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August 26, 2010

Team Building Activities for Teachers

Written By: Brandi Jordan
Category: The School Year
X Team Building Activities for Teachers

Team Building Activities for Teachers

The beginning of the school year inevitably brings with it staff meetings filled with massive amounts of paperwork and “getting to know you” activities. If you have been chosen to lead some of the team building activities, you know how challenging it can be to come up with something new and fun that (almost!) everyone will enjoy. The ideas below are a great way to build up that team spirit and help reinforce some of the skills that are so important in teaching.

Effective Team Building Activities for Teachers

Listen Closely

This activity calls for a bit of mayhem and chaos, but in a good, productive way. In a different room, set up one obstacle course for each pair of teachers. For obstacles, you can place chairs in their path, desks at an angle, even a pencil that must be stepped over or picked up. Have four or five obstacles that each team must navigate through, around or over.

Have one of the teachers put on a blindfold and designate the other one as the person who will be giving directions. All at the same time, have the direction givers direct their charges out of the current room and into the obstacle course room. Switch roles and have the blindfolded teacher now become the direction giver while the other teacher gets blindfolded. Again, all at the same time, have the teachers work through their designated obstacle courses.

There will be a lot of noise, a lot of distraction and a lot of concentration needed to complete the task. It will be a good reminder for teachers that even amidst the chaos of daily classroom activity, they have to listen closely to the needs of each child. Some of those needs may be spoken loudly, while others are only heard in whispers. At the end of the activity, have teachers reflect on how it felt to follow directions and how challenging it was to hear the specific instructions above the noise.


Speed Team Building

Playing off of the idea of speed dating, this activity gives everyone a chance to meet one another in intervals of one minute. Arrange the room so that there are two long rows of tables with chairs across from each other at the table. Set up enough spots for everyone who will be participating. Have half of the teachers sit down on one side of each table and the other half stand behind the empty chairs. When you start the timer, have the teachers who are standing sit down and talk with those who are across from them. Each conversation will last one minute before the timer goes off. Have those who had been standing initially, move on to the next chair and start the timer again. Continue until all have had a chance to meet one another. If you have a very large group, you can cut the time to 30 seconds.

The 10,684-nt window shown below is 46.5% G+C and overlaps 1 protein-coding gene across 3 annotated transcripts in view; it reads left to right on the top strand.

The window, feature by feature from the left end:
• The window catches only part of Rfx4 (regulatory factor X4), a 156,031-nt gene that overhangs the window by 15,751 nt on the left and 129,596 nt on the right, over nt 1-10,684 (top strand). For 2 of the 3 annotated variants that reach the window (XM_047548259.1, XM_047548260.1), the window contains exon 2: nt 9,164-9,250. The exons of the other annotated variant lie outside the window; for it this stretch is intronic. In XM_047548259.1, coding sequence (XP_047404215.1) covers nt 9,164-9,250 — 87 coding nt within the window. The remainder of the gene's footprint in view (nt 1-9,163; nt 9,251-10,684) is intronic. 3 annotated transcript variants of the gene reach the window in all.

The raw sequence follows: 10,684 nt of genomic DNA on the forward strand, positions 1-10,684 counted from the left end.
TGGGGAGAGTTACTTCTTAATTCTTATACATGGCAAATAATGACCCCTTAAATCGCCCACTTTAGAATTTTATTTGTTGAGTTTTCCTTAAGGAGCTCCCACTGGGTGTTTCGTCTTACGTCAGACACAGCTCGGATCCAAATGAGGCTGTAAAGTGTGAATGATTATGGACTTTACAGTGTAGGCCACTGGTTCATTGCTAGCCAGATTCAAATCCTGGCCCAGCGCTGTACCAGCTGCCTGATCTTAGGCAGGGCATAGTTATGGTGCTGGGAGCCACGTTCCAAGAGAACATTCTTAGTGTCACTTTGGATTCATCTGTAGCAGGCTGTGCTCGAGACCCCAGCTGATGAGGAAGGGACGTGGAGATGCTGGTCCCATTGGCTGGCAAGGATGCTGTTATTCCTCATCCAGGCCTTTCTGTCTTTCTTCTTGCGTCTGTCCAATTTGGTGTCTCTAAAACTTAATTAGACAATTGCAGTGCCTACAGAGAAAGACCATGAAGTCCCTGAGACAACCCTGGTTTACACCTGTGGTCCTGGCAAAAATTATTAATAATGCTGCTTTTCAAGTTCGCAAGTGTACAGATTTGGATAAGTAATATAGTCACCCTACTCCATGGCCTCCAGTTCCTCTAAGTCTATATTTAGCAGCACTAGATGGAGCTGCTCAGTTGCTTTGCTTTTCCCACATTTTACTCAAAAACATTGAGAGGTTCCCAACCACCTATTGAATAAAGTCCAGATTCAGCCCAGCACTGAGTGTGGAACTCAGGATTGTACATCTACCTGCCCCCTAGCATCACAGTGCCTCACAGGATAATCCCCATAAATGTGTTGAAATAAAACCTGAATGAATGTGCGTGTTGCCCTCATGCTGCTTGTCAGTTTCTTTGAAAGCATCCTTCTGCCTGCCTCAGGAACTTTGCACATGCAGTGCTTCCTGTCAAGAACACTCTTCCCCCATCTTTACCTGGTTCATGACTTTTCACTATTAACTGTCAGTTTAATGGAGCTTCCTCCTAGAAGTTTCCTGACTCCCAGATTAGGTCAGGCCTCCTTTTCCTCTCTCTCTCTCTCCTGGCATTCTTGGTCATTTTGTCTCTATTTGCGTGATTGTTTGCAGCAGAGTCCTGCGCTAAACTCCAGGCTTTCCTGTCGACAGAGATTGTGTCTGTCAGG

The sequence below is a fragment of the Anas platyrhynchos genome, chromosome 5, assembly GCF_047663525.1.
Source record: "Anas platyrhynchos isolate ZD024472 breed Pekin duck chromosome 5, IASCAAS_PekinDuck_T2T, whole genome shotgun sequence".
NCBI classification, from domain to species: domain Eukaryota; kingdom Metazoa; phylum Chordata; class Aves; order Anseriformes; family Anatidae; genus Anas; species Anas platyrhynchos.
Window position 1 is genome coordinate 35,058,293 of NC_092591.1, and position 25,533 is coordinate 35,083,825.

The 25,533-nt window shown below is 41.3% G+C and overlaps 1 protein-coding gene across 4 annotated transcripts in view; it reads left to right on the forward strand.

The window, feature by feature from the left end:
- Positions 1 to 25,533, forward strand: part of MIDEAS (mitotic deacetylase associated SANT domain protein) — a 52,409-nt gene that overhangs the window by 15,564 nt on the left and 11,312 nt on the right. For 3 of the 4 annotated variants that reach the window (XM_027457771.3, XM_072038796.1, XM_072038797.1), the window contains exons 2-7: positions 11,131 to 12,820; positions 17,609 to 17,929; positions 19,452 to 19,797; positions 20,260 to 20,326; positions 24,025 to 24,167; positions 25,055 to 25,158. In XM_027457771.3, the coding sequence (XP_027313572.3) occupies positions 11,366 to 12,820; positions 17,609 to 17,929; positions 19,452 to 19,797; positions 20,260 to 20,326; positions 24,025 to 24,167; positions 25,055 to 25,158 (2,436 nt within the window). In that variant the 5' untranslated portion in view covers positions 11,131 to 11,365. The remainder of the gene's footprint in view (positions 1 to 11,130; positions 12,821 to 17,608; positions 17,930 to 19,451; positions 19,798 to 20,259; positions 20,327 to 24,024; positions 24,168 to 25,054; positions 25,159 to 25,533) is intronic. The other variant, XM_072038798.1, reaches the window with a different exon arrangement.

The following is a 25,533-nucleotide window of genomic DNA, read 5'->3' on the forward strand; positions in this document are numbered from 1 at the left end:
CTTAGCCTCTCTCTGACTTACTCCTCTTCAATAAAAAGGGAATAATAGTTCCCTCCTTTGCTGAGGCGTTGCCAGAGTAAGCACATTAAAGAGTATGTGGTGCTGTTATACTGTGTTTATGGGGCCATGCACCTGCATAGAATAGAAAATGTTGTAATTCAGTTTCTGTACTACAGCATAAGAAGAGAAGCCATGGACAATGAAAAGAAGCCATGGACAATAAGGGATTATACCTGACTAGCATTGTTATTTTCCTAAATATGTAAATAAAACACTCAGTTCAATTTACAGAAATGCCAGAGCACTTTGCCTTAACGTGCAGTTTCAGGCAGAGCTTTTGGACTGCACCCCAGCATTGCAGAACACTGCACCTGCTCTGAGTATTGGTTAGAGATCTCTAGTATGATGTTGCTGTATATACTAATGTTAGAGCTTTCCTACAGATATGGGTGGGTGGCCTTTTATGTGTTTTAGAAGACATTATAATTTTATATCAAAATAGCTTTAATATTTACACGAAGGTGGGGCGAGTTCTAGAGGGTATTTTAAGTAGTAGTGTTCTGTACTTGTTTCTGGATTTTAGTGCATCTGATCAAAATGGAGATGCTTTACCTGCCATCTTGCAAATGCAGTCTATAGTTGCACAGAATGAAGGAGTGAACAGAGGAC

Balloon Babies

Give each person a balloon to blow up and decorate with a face using a permanent marker. Have them place the balloons in the center of a large sheet or tarp that you have placed on the ground. Explain that each balloon represents a staff member in the school who is part of the team. With everyone holding onto a side of the sheet, lift it high into the air. The object of the exercise is to keep the balloons supported and from touching the ground. Alter the exercise by allowing people to let go of the sheet to catch the stray balloons and place them back on the sheet. The activity will have people laughing while also forcing them to work together to keep all of the balloons “safe.”




What are some of your favorite team building/getting to know you exercises?

Do you enjoy staff team building workshops?

Let us know! We’d love to hear your ideas and opinions!

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  • akanksha mishra
    February 9, 2012

    the first activity which include blind folded teachers it has really helped me to make a worth team .it also helped me to heal some of the bitter experiences which teachers had with one another.. thanx a lo!!

  • Mary S
    August 29, 2010

    We have team building throughout the year. Before the first day of school, we take a teacher field trip that goes with our theme for the year.

    At the end of the year we are given random names and must create a “paper plate award” for this person. It helps us recognize a trait about a teacher we know, and to find out characteristics about someone we may not know very well. We then read out awards at an end of year luncheon and the rest of the staff guesses who it’s for.

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